Apr 21, 2017 School shows support for classmate battling cancer
Story and photos
by Sonja J. Keith
A Perry County student is getting some special support as she battles cancer.
Brittany Alexander, 14, lives in Casa and attended Two Rivers High School (Yell County) before her cancer diagnosis. “I woke up one morning and noticed that it was hard to move my left leg. It was painful at the back of my knee to walk on it or even lift it.”
The discomfort was just thought to be growing pains initially, but it persisted. “After a few weeks, I had developed a noticeable lump because I couldn’t even put weight on it. We saw one doctor that said it was growing pains. We knew that couldn’t have been right after a month had passed and it was still hurting just as much.”
The family sought a second opinion and ended up at Arkansas Children’s Hospital. “After two weeks of tests, it was confirmed…I had CANCER. It’s an ugly word but even an uglier thing.”
Brittany was diagnosed with osteosarcoma in her leg.
Students and faculty at Two Rivers have rallied around Brittany and her family, offering support and financial assistance. Several fundraising events have been held in her honor. A special “Blessings for Brittany” T-shirt has also been created and sold. The shirt includes the message: “I never knew what bravery was until I saw it in my friend.”
An account has been set up at Arvest for donations to help the family.
One of the most visible shows of support has been the collection of cards with handwritten notes from the entire student body.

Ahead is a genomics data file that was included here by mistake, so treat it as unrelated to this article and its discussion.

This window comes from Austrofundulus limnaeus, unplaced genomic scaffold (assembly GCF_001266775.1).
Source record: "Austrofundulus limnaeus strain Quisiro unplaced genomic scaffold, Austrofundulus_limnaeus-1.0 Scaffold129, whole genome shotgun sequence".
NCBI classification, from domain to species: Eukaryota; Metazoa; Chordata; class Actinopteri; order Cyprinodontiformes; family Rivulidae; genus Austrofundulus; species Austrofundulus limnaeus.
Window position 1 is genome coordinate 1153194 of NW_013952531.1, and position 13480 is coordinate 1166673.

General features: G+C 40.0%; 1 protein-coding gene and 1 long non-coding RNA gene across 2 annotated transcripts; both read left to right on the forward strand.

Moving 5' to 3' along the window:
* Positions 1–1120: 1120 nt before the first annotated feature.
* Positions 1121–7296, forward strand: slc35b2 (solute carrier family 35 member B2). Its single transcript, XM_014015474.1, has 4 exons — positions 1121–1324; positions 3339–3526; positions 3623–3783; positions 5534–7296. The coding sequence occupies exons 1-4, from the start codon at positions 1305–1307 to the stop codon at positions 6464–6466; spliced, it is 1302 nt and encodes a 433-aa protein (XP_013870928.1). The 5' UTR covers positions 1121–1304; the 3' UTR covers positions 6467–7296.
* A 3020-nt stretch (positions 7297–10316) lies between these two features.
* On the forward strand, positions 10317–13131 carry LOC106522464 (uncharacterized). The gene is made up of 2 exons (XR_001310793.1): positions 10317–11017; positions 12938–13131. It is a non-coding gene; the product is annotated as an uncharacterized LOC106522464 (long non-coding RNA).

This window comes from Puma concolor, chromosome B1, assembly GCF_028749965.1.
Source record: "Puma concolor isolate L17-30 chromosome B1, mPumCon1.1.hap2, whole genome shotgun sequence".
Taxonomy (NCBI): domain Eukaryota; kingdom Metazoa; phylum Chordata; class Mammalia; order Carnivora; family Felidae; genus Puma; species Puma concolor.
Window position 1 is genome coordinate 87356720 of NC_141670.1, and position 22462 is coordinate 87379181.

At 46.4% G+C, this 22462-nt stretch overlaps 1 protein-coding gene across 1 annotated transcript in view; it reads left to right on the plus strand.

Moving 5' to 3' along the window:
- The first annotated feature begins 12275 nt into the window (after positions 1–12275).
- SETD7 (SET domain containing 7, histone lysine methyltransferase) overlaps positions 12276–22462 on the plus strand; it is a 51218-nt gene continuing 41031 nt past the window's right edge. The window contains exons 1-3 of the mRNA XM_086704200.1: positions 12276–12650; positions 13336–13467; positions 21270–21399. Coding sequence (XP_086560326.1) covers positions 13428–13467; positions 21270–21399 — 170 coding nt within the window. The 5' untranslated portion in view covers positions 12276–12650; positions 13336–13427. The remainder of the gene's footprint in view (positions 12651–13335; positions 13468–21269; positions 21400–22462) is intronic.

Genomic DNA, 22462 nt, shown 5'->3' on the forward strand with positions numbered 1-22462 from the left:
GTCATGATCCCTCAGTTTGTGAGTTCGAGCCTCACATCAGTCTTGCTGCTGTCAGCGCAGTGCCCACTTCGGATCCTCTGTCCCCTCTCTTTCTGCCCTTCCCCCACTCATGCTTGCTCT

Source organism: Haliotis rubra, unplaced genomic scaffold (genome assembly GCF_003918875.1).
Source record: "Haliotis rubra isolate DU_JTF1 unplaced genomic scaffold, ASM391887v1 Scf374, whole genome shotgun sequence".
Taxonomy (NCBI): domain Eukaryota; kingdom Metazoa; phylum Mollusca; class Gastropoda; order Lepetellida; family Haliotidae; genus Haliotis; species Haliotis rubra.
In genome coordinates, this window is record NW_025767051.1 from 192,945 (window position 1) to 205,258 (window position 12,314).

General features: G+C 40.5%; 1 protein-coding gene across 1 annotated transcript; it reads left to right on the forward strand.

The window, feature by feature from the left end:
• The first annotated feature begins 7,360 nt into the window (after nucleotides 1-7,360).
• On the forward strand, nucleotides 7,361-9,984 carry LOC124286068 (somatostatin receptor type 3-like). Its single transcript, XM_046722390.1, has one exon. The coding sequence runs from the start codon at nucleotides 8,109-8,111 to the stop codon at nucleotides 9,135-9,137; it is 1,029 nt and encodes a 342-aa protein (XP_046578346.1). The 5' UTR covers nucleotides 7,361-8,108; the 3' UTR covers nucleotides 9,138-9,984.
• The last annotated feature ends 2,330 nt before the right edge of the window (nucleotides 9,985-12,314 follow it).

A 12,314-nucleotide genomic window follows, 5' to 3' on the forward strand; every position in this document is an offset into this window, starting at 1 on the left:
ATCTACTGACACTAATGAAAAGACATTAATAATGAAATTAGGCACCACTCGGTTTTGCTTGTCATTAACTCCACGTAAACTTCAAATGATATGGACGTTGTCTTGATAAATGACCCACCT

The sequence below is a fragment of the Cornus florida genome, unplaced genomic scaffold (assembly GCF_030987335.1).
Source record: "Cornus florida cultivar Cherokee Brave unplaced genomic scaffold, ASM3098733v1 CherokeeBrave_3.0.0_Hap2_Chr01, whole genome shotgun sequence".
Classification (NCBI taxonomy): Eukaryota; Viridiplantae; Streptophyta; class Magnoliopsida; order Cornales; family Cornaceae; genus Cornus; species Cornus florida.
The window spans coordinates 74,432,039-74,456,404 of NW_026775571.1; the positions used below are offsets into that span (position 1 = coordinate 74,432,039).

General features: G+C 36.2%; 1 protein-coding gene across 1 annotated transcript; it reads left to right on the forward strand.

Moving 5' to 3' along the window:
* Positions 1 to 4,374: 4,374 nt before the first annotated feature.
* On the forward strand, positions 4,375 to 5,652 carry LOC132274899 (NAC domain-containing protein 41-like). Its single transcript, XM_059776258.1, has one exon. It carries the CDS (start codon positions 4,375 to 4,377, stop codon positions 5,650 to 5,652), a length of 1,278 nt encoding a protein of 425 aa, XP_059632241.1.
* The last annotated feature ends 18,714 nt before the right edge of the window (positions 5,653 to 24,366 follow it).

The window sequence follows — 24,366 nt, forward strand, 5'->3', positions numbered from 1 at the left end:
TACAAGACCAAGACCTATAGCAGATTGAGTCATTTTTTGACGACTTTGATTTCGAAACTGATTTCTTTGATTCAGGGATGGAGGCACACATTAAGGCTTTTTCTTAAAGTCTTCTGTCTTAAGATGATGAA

The project was coordinated by family and consumer sciences teacher Valerie Growns and the high school’s FCCLA (Family, Career and Community Leaders of America) chapter. Growns said she was contacted by an elementary school teacher after Brittany’s sister mentioned that she wanted to collect cards to cover her wall at home.
Two Rivers senior Bethany Swanson, president of the school’s FCCLA chapter and District 6 treasurer, said she has known others with cancer but “it hits home when it is one of your classmates. It makes it real when it’s someone so young.”
“One day she was here and the next day she wasn’t,” added Growns.
In addition to homemade cards, teachers and students began collecting printed cards to be used for the project. Teachers were contacted and asked to help facilitate the project. At the high school, fourth period classes filled out cards. Her home address has also been circulated for those who would like to mail their cards.
The first set of cards, from fifth- and sixth-graders, was delivered on Valentine’s Day. Another batch was delivered around Brittany’s birthday in March. It is estimated that Brittany will receive about 800 cards through the FCCLA project.
Growns said the response to the project has been overwhelming and she is not aware of any project at the school that has been met with such widespread support and participation. “They all wanted to make a card,” she said. “They are caring and loving and see the need to help somebody.”
“Even the kids who didn’t know her wanted to do it,” added Patricia Fine, math/science teacher.
According to Brittany, this type of cancer is aggressive and it typically occurs during a growth spurt. She has had two surgeries and will undergo 10 months of chemotherapy. “So far, I feel fortunate because I am doing fine in my new normal. I was pulled out of public school because I can’t do chemo and go to school.”
Brittany wears a mask and visitors to her home are limited to help protect her immune system. “In short, my life has changed. I get sick, but I also know how blessed I am. I hurt, but I know how blessed I am. I cry and am scared at times, but I know how blessed I am.
“God is with me everywhere I go and makes me strong and that’s the reason that my spirit can’t and won’t be broken.”